GI Bleed services in Ireland : a hospital based Survey from the GI registrar and Specialist Registrars
Pardeep K Maheshwari , Carol A Gould
Department of Gastroenterology, Galway University Hospitals.
GI Bleed is very common medical emergency. According to British society of Gastroenterology (BSG) , even after the lot of progress in GI bleed management there is still significant hospital mortality rate around 10%. To assess the GI Bleed services in Ireland we performed a hospital based survey.
To assess the GI bleed Services of Ireland.
We developed a 10 question based Survey monkey and contacted the GI registrars and Specialist Registrars Via email. We received 30 replies which almost covered all the major hospital of Ireland. From some hospital more than one person participated in the survey. The data was exported to the excel sheet for the calculations.
Of those who replied 93% replied as no formal rota for the GI bleeder management , 20 % replied they have their endoscopy unit open out of hours for the emergencies . For the endoscopy timing 83 % agreed that OGD is performed within 24 hours of the admission . For the assessment of the severity of the emergencies 40 % don't use any formal scoring and 36% only the Glasgow Blatchford score for upper GI bleed. Use of PPI infusion as pre endoscopy is still very common as 56% replied they use the infusion 33% replied as not used always and only 6% said they don't use the PPI infusion. The use of prokinetic agents to clear the gut for better visualization is very uncommon as only 13% use IV Erythromycin pre-endoscopy. Fifty six percent of the replies said they don't have any formal guideline for the management of the Upper GI bleed ,while for the quality assurance and improvement only 46% replied that their hospital unit performs the audit . Some hospital has more the one respondents and when we compare their replies there was clear discrepancies in the replies.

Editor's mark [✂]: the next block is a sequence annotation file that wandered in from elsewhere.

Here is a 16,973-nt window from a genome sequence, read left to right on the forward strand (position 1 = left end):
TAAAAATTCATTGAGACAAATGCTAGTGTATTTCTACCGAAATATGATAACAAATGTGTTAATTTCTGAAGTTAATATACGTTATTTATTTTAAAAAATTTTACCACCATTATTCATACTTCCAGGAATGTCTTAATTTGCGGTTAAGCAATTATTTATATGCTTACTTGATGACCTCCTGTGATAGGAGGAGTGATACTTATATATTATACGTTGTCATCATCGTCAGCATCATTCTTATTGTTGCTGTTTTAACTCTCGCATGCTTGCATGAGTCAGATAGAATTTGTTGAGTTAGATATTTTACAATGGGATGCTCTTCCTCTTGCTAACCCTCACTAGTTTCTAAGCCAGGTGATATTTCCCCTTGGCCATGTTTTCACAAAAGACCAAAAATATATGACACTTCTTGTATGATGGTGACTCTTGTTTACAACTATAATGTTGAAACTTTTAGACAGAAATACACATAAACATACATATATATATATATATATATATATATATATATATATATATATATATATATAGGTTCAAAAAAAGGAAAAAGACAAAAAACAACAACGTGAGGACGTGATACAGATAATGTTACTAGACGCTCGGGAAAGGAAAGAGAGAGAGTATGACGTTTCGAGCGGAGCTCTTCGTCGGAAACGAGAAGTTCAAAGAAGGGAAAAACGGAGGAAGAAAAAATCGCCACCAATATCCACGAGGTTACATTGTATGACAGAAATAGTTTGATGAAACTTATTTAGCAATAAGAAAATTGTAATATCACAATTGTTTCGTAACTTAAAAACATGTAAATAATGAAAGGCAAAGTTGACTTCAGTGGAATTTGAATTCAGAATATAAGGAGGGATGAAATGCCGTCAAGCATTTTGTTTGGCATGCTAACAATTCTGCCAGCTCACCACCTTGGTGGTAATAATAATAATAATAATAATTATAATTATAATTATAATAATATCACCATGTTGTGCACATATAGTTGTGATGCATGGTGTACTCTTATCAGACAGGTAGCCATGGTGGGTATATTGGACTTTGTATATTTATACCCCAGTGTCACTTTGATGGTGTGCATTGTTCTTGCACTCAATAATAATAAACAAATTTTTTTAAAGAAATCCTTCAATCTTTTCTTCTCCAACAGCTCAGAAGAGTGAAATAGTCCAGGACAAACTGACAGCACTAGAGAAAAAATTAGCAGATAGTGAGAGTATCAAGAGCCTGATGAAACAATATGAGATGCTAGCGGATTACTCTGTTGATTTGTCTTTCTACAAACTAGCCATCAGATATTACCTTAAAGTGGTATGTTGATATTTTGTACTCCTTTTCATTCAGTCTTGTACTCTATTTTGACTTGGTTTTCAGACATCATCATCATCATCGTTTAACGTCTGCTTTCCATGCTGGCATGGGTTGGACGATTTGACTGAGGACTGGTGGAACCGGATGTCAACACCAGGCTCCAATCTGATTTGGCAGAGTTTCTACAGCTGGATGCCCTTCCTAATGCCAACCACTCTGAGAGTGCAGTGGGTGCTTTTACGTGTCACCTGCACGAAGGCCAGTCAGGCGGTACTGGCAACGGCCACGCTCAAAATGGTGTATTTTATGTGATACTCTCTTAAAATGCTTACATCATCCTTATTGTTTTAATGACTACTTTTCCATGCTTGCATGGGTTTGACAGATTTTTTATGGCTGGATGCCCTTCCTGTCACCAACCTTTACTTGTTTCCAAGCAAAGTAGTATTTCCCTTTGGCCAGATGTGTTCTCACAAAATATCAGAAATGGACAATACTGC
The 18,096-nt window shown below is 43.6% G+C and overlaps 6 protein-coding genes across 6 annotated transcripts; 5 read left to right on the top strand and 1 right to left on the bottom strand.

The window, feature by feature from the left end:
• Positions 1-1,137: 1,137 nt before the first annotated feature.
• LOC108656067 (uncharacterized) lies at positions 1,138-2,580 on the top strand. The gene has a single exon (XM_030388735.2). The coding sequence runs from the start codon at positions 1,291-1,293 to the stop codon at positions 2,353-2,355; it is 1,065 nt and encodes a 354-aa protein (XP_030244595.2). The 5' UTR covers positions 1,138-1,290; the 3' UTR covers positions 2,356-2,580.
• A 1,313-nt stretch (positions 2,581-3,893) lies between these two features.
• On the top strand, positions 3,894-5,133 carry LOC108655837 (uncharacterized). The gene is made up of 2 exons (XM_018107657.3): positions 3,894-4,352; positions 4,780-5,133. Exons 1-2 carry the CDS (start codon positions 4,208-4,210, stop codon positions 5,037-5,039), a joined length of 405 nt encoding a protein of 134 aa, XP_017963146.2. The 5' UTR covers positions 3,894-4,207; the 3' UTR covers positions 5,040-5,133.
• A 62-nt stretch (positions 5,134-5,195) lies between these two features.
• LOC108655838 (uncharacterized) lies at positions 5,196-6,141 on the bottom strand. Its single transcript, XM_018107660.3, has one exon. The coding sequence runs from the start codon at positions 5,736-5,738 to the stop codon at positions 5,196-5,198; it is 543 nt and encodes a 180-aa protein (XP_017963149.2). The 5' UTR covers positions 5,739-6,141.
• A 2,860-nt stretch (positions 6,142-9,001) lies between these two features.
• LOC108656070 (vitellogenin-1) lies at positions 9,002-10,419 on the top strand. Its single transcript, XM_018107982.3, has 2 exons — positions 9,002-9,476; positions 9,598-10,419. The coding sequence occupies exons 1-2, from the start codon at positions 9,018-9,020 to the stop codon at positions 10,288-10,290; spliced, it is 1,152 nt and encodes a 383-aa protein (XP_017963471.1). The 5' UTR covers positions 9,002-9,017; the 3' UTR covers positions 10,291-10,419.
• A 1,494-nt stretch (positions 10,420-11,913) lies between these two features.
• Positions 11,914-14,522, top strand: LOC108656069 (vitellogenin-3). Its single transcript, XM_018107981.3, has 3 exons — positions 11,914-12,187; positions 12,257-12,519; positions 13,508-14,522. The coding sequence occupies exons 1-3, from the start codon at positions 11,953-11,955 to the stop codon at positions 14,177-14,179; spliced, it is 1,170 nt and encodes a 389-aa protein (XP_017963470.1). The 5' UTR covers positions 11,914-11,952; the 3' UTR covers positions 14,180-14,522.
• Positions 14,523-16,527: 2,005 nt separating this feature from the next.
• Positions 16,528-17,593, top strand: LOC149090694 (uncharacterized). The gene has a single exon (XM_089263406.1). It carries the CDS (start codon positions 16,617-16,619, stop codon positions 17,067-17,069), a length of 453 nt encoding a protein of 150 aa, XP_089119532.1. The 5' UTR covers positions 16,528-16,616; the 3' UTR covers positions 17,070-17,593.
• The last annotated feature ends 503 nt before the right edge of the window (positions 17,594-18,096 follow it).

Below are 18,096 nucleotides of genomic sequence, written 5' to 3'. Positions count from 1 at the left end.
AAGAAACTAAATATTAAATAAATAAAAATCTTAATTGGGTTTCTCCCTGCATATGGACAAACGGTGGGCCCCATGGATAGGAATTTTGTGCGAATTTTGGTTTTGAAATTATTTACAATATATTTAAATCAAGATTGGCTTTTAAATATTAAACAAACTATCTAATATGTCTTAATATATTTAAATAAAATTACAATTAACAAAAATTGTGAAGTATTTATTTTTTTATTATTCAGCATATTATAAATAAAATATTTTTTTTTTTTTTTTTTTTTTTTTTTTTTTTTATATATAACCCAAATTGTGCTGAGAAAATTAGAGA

Looking at the above results it can be concluded that for management of the such a significant medical emergency there is no uniform guideline in the Ireland . There are discrepancies in the formal assessment of the severity. More interesting part of the results is there were discrepancies in the replies form the same hospital suggest that these guideline are not properly communicated to the